I am very excited to be participating in the 2020 Strides for Stripes Zebra Walk Across America. Every stride we take is a step in the right direction to improving the lives of thousands who suffer from Neuroendocrine Cancer (NET).
Please help by sponsoring me. Together we will make a difference.
I was diagnosed in November 2018 with this incurable, but treatable Metastatic Carcinoid Neuroendocrine Tumor (NET). I started having razor sharp pains on the right side of my stomach, facial flushing, extreme fatigue, sweating and diarrhea on a regular basis, known as (carcinoid syndrome). As a result of numerous doctor’s opinions and series of tests, it was determined that I had some abnormal cancer cells in my abdominal region. To hear those words and continuously have to go to so many different medical specialists was just gut wrenching. I feel you should be able to go to a doctor get a test and your diagnosis be confirmed. This is not the case with Neuroendocrine Cancer. It is extremely difficult to diagnose. I couldn’t explain it because I didn’t know enough about it.
The tumor started in my small intestine. It metastasized to my ovaries and lymph nodes. In January of 2019, I had Small Bowel Resection surgery removing 12 cm of my intestines, in addition to my ovaries and a lymph node. Despite the persistence of active cells, it has not metastasized any further since my last CT scan. My ongoing treatment includes a CT scan done every 3 months, as well as Sandostatin treatments every 28 days for the rest of my life. This treatment is managing and keeping things stable.
This is a slow growing (well-differentiated), very complexed, misunderstood and unpredictable cancer. Well-differentiated cancer cells look more like normal cells under a microscope and tend to grow and spread slowly. I know more now than I did back then and have learned to accept this journey. It was so overwhelming and frustrating to learn that you have a disease that no one has ever heard of. There are still some medical professionals that look at me puzzled when I say Neuroendocrine Tumor. This rare cancer can often go undetected for years, delaying treatment. The good news is that it CAN be treated. The bad news is that there are physicians that are unfamiliar with it and overlooking it. You can have this from five to ten years prior to getting it diagnosed. That’s the scary part because by that time it is usually at an advanced stage. NETs are an unusual set of malignances that affect patients of all ages, races and backgrounds. These tumors are very difficult to diagnose and can cause many unusual symptoms which lead to improper diagnoses such as; Irritable Bowel Syndrome, Acid Reflux, Anxiety, Rosacea, Bronchitis, and Menopause. All of which I had been diagnosed with over the years starting around 2008.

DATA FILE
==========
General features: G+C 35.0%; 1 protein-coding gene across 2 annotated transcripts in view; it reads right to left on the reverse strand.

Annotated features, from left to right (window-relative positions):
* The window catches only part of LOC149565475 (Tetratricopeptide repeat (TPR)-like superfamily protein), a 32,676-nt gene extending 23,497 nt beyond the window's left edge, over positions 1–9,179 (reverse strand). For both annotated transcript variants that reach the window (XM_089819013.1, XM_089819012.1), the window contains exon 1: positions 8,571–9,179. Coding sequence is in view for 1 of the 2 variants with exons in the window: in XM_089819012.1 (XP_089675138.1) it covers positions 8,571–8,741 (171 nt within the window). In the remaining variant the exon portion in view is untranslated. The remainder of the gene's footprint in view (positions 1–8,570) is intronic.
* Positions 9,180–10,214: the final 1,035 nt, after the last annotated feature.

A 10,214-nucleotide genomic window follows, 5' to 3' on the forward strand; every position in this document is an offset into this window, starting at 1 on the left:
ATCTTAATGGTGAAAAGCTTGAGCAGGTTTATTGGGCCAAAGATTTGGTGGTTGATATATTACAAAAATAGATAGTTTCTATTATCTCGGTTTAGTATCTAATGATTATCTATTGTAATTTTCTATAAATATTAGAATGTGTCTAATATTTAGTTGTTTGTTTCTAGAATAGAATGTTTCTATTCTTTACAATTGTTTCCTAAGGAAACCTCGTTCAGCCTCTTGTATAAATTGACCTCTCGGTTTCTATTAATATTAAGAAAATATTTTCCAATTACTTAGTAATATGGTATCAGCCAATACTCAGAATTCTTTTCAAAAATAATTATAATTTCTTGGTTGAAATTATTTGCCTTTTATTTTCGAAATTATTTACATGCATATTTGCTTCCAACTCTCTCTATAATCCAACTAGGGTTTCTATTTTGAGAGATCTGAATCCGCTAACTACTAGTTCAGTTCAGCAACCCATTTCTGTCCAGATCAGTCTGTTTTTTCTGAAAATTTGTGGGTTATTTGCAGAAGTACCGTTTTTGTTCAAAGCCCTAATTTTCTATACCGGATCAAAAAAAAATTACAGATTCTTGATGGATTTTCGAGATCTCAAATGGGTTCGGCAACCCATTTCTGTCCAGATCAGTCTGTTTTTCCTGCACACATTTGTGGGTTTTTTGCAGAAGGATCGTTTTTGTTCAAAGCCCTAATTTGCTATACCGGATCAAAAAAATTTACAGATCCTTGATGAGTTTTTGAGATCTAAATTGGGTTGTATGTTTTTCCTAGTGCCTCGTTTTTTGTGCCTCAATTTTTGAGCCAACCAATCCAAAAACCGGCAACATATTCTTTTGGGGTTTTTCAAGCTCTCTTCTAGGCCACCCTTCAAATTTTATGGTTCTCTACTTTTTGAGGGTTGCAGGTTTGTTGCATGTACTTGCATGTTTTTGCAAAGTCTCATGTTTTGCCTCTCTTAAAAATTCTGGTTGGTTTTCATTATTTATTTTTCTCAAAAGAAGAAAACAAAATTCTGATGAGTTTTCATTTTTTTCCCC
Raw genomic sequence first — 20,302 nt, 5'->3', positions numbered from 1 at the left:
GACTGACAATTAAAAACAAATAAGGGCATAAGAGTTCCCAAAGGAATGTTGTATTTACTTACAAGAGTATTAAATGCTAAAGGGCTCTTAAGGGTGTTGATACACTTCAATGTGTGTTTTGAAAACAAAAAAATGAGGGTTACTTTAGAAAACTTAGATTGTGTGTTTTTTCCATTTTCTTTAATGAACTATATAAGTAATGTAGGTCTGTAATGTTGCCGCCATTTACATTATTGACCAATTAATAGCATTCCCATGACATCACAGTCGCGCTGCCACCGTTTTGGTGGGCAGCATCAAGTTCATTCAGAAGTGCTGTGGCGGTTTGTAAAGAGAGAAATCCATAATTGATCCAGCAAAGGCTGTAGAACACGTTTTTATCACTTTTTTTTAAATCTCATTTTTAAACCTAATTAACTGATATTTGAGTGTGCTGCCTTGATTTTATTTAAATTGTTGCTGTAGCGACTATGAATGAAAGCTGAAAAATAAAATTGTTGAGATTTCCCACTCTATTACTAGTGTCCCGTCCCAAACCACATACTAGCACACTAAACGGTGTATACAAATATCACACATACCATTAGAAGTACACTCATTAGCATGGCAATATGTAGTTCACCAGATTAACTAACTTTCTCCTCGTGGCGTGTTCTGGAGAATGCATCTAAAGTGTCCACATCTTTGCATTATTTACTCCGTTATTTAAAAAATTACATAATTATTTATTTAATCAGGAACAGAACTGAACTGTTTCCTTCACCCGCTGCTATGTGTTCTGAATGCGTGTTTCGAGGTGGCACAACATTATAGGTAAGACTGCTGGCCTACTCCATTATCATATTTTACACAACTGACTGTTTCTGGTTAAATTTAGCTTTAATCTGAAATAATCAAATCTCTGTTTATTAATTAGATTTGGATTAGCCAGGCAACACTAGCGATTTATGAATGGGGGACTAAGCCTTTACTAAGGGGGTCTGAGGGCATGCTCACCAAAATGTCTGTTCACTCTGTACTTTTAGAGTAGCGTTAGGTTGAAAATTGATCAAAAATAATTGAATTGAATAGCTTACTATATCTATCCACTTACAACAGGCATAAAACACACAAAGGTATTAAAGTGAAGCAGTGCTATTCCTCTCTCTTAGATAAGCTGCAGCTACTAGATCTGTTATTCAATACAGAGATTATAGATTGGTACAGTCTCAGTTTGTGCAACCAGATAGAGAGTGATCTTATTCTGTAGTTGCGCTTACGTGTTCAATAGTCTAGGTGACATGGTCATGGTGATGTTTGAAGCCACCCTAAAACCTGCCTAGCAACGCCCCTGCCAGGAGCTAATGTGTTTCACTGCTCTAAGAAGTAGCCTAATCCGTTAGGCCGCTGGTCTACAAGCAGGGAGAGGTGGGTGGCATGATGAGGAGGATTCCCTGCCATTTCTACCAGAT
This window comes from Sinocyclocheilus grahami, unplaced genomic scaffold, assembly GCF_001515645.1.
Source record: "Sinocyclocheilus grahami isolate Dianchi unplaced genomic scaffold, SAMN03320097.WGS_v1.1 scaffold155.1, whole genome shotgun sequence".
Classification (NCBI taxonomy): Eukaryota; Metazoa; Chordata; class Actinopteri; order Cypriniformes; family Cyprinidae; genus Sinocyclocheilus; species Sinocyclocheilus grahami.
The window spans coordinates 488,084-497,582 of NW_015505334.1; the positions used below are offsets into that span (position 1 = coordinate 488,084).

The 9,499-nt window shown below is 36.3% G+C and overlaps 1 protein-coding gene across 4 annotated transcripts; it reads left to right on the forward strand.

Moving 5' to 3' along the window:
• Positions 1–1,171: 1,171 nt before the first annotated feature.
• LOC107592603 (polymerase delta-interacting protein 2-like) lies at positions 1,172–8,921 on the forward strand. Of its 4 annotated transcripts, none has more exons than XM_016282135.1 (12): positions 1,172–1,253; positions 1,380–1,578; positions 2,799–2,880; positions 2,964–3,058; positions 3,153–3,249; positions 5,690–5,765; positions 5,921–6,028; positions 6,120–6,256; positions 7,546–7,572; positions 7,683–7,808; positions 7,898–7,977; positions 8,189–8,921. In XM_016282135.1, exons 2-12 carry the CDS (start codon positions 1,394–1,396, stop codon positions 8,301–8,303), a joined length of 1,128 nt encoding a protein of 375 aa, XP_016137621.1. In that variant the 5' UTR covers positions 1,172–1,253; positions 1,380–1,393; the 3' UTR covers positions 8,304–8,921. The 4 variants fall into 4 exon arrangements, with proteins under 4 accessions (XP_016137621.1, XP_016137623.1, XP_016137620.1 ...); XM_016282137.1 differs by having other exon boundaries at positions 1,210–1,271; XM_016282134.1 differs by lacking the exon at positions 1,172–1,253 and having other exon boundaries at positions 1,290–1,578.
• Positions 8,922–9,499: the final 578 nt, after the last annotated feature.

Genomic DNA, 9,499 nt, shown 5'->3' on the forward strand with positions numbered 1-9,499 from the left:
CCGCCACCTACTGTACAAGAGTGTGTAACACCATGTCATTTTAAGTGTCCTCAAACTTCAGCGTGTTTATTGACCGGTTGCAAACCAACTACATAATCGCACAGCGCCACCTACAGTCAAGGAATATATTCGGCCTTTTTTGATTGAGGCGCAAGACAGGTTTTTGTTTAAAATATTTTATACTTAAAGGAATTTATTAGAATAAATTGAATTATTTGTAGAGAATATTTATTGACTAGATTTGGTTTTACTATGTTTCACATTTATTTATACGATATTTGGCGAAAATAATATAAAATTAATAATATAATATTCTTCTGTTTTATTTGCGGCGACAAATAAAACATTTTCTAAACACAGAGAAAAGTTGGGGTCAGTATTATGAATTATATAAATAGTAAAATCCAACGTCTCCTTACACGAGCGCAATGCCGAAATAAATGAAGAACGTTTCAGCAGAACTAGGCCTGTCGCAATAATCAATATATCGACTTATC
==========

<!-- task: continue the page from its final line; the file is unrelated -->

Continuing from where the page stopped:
In medical school, students are taught “If you hear hoof beats, look for a horse, not a zebra”. If physicians aren’t looking for the common, they will overlook the uncommon. This is often why NET’s won’t be found or treated. There is a serious need for funding for more research, educating and communicating the severity of this rare unknown cancer to our community.
My strong belief in God and refusal to give up is what keeps me going each and every day.
Many thanks to the Neuroendocrine Cancer Awareness Network (NCAN) and Zebra Warriors for the guidance, knowledge and support that I’ve received.